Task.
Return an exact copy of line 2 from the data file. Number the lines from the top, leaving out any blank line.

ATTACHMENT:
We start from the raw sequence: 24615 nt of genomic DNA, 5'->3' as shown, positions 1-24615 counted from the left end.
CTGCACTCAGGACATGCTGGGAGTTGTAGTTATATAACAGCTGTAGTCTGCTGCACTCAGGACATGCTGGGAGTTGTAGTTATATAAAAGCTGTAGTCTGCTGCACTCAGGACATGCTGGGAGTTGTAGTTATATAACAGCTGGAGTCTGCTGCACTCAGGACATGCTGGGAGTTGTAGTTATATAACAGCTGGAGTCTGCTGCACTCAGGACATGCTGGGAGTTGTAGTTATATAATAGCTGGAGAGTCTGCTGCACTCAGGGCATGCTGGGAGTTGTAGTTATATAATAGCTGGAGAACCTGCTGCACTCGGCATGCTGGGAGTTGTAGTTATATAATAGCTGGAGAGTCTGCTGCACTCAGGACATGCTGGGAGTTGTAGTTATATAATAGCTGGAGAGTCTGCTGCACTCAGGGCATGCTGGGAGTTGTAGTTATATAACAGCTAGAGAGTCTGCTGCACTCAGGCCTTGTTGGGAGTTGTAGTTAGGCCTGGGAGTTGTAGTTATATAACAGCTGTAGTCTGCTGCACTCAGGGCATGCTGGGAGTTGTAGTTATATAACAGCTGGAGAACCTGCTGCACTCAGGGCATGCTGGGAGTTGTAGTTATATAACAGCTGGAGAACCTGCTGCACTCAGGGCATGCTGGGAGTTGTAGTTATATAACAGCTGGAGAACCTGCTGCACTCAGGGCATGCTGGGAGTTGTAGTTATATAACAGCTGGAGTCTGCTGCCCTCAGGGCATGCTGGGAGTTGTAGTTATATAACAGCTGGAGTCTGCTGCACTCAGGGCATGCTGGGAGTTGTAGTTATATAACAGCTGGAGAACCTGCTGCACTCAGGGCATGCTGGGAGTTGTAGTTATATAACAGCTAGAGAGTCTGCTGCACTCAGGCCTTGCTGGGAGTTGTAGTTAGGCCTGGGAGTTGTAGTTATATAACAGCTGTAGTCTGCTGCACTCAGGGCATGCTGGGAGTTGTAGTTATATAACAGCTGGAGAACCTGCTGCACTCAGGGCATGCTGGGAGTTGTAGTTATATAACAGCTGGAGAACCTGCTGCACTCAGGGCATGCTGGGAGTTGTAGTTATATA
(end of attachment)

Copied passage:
CTGCACTCAGGACATGCTGGGAGTTGTAGTTATATAACAGCTGTAGTCTGCTGCACTCAGGACATGCTGGGAGTTGTAGTTATATAAAAGCTGTAGTCTGCTGCACTCAGGACATGCTGGGAGTTGTAGTTATATAACAGCTGGAGTCTGCTGCACTCAGGACATGCTGGGAGTTGTAGTTATATAACAGCTGGAGTCTGCTGCACTCAGGACATGCTGGGAGTTGTAGTTATATAATAGCTGGAGAGTCTGCTGCACTCAGGGCATGCTGGGAGTTGTAGTTATATAATAGCTGGAGAACCTGCTGCACTCGGCATGCTGGGAGTTGTAGTTATATAATAGCTGGAGAGTCTGCTGCACTCAGGACATGCTGGGAGTTGTAGTTATATAATAGCTGGAGAGTCTGCTGCACTCAGGGCATGCTGGGAGTTGTAGTTATATAACAGCTAGAGAGTCTGCTGCACTCAGGCCTTGTTGGGAGTTGTAGTTAGGCCTGGGAGTTGTAGTTATATAACAGCTGTAGTCTGCTGCACTCAGGGCATGCTGGGAGTTGTAGTTATATAACAGCTGGAGAACCTGCTGCACTCAGGGCATGCTGGGAGTTGTAGTTATATAACAGCTGGAGAACCTGCTGCACTCAGGGCATGCTGGGAGTTGTAGTTATATAACAGCTGGAGAACCTGCTGCACTCAGGGCATGCTGGGAGTTGTAGTTATATAACAGCTGGAGTCTGCTGCCCTCAGGGCATGCTGGGAGTTGTAGTTATATAACAGCTGGAGTCTGCTGCACTCAGGGCATGCTGGGAGTTGTAGTTATATAACAGCTGGAGAACCTGCTGCACTCAGGGCATGCTGGGAGTTGTAGTTATATAACAGCTAGAGAGTCTGCTGCACTCAGGCCTTGCTGGGAGTTGTAGTTAGGCCTGGGAGTTGTAGTTATATAACAGCTGTAGTCTGCTGCACTCAGGGCATGCTGGGAGTTGTAGTTATATAACAGCTGGAGAACCTGCTGCACTCAGGGCATGCTGGGAGTTGTAGTTATATAACAGCTGGAGAACCTGCTGCACTCAGGGCATGCTGGGAGTTGTAGTTATATA